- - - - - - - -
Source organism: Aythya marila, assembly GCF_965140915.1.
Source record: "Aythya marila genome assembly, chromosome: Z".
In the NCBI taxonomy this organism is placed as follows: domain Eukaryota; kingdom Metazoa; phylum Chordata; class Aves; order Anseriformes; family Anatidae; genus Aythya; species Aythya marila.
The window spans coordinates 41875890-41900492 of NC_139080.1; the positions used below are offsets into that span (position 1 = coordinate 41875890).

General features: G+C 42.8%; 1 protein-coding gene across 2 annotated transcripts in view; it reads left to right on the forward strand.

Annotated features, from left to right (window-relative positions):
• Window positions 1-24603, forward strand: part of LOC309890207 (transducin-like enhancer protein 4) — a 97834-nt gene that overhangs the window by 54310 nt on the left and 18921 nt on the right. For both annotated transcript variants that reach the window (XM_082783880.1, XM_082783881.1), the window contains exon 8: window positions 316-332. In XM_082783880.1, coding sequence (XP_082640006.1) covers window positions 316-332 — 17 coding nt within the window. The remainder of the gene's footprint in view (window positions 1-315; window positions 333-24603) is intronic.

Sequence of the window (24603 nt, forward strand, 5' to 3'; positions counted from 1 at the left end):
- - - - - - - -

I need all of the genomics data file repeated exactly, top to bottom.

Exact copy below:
Source organism: Aythya marila, assembly GCF_965140915.1.
Source record: "Aythya marila genome assembly, chromosome: Z".
In the NCBI taxonomy this organism is placed as follows: domain Eukaryota; kingdom Metazoa; phylum Chordata; class Aves; order Anseriformes; family Anatidae; genus Aythya; species Aythya marila.
The window spans coordinates 41875890-41900492 of NC_139080.1; the positions used below are offsets into that span (position 1 = coordinate 41875890).

General features: G+C 42.8%; 1 protein-coding gene across 2 annotated transcripts in view; it reads left to right on the forward strand.

Annotated features, from left to right (window-relative positions):
• Window positions 1-24603, forward strand: part of LOC309890207 (transducin-like enhancer protein 4) — a 97834-nt gene that overhangs the window by 54310 nt on the left and 18921 nt on the right. For both annotated transcript variants that reach the window (XM_082783880.1, XM_082783881.1), the window contains exon 8: window positions 316-332. In XM_082783880.1, coding sequence (XP_082640006.1) covers window positions 316-332 — 17 coding nt within the window. The remainder of the gene's footprint in view (window positions 1-315; window positions 333-24603) is intronic.

Sequence of the window (24603 nt, forward strand, 5' to 3'; positions counted from 1 at the left end):